# Does the velocity of a light source influence the light

I have only just finished High school physics so my understanding is still fairly simple but I'm having trouble with this question.

Imagine you are in space traveling at a relativistic speed with a laser/light source. When you fire the laser do you see a straight line?

If you do, then when the light leaves the laser, what makes it continue to have the same velocity as you? If you sent out a pulse and aimed it exactly at a target on a side, then would it miss the target by continuing to travel in the same direction as you?

From a stationary observer looking down they would see a laser moving (lets say to the left) and at the instant it fires the laser is pointing in a straight line but the light will move off in a diagonal, moving to the left at the same speed as the laser.

If that laser stopped when it is fired then it would essentially look to be firing a laser beam diagonally!

-
If you fire a laser directly at a target that is moving relative to you, then of course you will miss the target. I'm not sure what this has to do with relativity. –  WillO Feb 3 '14 at 0:03
I'm just having trouble with some ideas so what seems obvious to some might not to others, I'm still wrapping my head around the concepts of light. –  Jordan Brown Feb 3 '14 at 0:26

Yes, you will see the light beam traveling in a straight line. The principle of relativity states that all laws of physics are the same for observers in relative inertial motion. Therefore, you should see no difference in how light propagates whether you are standing still or moving rapidly, as long as you are moving rapidly with a constant velocity. However, in special relativity you cannot simply add velocities the way you are used to from high school physics. Otherwise there would be nothing preventing you from breaking the "cosmic speed limit" of the speed of light. Any time you walk while holding a flashlight you would be producing light moving at a speed $c +$ your walking pace! If you add colinear velocities $v$ and $u$, the result will be $$\frac{v+u}{{1+\frac{vu}{c^2}}}$$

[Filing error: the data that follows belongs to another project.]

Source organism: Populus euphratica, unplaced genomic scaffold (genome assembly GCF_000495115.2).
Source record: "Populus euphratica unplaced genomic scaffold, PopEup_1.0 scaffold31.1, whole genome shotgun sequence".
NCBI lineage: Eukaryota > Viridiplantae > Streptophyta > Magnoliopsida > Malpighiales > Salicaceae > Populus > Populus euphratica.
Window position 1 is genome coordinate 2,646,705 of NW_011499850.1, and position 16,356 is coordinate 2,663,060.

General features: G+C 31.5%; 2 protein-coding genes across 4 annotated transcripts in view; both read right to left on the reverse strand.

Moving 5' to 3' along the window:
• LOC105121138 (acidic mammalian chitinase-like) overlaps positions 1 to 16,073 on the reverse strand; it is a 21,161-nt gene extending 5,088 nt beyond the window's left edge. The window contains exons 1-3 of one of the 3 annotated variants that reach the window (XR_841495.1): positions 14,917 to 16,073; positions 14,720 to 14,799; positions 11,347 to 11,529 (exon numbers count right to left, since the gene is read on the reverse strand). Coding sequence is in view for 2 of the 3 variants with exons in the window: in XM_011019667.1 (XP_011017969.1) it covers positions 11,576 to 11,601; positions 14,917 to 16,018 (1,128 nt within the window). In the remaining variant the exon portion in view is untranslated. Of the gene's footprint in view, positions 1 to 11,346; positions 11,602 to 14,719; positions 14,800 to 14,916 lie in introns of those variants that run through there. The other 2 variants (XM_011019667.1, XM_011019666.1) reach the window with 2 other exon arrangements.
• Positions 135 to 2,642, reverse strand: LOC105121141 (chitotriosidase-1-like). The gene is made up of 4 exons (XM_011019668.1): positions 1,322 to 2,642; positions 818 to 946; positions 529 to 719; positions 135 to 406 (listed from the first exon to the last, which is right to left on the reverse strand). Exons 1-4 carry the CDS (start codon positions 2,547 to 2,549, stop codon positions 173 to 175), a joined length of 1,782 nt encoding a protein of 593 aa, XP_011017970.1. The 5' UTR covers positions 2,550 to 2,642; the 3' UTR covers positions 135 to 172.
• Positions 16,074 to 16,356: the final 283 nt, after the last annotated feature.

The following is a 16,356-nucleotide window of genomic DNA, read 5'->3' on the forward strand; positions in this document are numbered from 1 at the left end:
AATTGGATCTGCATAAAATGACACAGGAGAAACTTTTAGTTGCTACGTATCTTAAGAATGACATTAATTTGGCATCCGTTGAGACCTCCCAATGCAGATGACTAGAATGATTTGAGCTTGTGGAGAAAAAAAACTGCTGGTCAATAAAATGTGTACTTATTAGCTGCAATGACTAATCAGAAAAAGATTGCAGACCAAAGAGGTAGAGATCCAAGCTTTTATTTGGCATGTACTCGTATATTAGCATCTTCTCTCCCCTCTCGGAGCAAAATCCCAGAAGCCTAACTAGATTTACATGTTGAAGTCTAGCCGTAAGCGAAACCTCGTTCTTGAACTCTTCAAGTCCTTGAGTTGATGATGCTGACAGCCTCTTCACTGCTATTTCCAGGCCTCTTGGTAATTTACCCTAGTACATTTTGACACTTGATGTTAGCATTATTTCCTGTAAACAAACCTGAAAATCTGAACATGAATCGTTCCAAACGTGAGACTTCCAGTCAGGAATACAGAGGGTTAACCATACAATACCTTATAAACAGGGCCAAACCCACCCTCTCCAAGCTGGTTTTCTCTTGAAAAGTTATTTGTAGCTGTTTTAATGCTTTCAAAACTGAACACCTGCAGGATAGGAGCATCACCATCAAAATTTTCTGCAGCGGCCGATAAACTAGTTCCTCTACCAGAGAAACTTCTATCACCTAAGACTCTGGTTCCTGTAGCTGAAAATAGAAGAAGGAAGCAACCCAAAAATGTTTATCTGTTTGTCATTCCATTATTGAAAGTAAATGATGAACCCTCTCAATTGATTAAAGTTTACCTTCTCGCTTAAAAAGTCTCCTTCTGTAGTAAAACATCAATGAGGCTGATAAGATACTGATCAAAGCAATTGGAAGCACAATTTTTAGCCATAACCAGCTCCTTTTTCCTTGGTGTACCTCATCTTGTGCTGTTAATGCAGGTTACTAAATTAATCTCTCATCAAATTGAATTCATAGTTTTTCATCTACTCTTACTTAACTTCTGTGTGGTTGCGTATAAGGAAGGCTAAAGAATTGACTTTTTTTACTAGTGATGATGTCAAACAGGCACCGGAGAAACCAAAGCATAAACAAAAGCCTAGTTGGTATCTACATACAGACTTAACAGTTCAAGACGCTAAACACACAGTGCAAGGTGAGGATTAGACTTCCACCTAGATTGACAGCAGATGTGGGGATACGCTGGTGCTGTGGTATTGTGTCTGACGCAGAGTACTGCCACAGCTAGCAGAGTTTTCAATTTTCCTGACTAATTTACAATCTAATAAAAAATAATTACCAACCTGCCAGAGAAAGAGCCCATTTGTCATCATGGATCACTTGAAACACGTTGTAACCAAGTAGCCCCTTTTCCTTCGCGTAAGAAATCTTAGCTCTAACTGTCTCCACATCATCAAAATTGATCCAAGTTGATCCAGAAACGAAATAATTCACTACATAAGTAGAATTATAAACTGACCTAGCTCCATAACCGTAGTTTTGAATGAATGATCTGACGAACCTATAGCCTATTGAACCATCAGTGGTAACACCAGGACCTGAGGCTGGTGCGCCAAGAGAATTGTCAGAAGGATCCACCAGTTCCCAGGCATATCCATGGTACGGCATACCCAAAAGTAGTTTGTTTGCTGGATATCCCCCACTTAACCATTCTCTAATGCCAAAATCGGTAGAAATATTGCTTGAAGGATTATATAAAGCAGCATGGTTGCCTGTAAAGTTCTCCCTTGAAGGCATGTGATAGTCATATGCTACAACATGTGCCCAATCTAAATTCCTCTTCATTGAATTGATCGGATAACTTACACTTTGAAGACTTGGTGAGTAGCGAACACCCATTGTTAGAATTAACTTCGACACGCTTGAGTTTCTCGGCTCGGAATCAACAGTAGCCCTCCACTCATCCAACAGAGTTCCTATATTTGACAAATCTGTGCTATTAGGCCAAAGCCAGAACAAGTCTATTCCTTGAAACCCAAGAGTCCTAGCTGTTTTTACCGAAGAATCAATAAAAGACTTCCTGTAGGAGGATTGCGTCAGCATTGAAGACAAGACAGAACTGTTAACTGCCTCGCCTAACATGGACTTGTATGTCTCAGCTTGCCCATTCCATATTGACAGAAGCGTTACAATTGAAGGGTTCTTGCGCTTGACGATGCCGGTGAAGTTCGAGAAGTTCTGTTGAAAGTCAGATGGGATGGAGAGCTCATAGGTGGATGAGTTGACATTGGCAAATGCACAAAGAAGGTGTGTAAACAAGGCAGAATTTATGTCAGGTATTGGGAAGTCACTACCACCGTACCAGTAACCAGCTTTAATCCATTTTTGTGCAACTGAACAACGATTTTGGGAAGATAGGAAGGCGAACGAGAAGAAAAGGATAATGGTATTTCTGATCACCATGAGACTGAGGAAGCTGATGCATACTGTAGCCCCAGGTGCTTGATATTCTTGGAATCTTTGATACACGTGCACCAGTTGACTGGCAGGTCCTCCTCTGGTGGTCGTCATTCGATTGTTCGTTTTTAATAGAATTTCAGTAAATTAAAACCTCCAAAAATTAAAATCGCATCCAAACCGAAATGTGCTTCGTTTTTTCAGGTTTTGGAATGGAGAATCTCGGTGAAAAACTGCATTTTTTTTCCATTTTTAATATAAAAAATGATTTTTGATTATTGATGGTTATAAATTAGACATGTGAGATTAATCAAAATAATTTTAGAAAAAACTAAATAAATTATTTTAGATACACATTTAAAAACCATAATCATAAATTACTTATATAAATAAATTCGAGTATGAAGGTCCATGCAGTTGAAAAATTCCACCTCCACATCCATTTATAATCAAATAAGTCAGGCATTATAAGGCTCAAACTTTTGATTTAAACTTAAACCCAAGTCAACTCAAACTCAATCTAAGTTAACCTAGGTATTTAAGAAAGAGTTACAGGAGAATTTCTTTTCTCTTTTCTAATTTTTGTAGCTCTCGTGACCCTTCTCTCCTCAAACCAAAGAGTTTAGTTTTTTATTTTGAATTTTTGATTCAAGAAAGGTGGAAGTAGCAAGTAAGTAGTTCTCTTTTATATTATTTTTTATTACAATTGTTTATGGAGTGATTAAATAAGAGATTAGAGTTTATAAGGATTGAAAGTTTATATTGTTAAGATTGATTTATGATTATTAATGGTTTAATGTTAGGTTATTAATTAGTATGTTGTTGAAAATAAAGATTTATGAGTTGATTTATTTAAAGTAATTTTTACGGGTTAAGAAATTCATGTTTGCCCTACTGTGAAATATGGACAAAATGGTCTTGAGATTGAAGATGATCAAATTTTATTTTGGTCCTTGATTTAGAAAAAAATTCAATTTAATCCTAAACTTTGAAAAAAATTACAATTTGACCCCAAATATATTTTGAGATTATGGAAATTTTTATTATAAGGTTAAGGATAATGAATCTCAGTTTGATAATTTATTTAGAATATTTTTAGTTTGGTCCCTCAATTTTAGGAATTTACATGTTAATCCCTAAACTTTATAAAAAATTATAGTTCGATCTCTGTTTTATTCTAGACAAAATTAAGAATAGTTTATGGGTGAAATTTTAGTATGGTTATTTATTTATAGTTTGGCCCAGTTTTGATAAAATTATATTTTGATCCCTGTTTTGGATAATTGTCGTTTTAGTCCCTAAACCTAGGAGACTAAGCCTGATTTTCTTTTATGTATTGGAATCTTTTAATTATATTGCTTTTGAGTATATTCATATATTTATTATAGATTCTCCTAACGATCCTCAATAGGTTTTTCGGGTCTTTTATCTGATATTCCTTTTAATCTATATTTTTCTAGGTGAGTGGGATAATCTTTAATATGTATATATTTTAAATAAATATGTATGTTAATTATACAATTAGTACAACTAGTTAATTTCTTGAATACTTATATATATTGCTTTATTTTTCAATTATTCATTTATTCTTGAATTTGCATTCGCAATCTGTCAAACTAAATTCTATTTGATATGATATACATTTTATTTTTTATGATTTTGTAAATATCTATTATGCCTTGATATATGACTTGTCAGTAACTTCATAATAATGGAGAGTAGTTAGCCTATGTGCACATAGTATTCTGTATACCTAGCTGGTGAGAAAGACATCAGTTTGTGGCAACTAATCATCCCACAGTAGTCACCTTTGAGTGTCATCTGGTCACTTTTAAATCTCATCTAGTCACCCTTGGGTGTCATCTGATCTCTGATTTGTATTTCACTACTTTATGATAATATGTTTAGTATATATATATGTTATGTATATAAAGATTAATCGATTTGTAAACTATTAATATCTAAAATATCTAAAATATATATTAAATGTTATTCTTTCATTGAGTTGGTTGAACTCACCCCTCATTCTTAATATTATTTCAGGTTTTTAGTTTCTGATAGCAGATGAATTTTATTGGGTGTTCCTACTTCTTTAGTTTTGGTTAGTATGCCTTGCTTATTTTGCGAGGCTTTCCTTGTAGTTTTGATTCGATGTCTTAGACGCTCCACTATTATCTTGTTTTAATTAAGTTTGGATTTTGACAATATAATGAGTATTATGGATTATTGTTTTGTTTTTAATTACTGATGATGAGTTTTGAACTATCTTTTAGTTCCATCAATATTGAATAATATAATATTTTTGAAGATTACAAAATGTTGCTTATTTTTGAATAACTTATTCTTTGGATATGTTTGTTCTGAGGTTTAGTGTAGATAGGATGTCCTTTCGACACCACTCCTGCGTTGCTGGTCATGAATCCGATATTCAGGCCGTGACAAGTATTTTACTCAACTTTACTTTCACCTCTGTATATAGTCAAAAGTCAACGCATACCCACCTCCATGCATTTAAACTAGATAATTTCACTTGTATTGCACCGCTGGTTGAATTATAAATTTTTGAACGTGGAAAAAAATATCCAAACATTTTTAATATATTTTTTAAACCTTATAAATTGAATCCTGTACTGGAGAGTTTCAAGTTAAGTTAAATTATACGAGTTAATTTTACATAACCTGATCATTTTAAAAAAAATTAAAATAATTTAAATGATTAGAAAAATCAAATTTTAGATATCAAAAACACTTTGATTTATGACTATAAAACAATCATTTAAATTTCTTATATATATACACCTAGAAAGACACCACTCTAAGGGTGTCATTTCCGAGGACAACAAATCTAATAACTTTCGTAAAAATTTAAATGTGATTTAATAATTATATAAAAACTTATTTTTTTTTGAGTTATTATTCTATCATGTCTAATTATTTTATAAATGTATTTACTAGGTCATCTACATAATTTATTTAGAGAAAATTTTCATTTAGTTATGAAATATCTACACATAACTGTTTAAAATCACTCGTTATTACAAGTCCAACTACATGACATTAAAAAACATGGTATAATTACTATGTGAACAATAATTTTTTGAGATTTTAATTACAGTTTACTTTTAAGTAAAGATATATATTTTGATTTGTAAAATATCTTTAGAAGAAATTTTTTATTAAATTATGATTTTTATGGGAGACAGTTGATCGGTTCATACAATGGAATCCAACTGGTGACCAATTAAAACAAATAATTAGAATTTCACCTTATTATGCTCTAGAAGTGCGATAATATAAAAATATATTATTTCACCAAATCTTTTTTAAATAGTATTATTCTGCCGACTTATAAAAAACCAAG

You can see that if you consider velocities much lower than $c$, the denominator will approach $1$, and you recover the familiar formula $v+u$.

If you fire the laser off at an angle from the direction in which you are moving, then there is an additional consideration you must take into account. Angles will also change depending on your reference frame. This is behind a phenomenon known as relativistic beaming. If you were to take a light source that radiated in all directions, like a light bulb, and suddenly set it moving at high speed, there would be a higher intensity of light emitted along the direction it is moving as compared to other directions. The reason for this is that when a light ray is emitted along the angle $\alpha$ from the light bulb's perspective, it is emitted at the angle $$\alpha' = \cos^{-1}\left(\frac{\cos\alpha + V}{1+V\cos\alpha}\right)$$ from your perspective.

The last part of your question is a little difficult for me to decipher, but I hope this has been of some help.

-

When you fire a laser, you don't see anything unless you fire it at yourself.

However, from your point of view in the fast-traveling spacecraft, your laser beam is straight. To you, you are stationary and everything else is moving.

If you point the laser at a fast-moving object (from your point of view), then the laser could miss the object. That is because you are seeing the object where it was a little time earlier, so you are aiming the laser in the wrong direction. In addition, the object will move some more after you fire the laser and before the beam can reach it, making the error even bigger.

-

Light in vacuum travels at lightspeed for all observers. The paradox is taken up by relativistic Doppler shifting of the observed light's frequency. Light travels along null geodesic paths. Light defines a straight path through spacetime.

-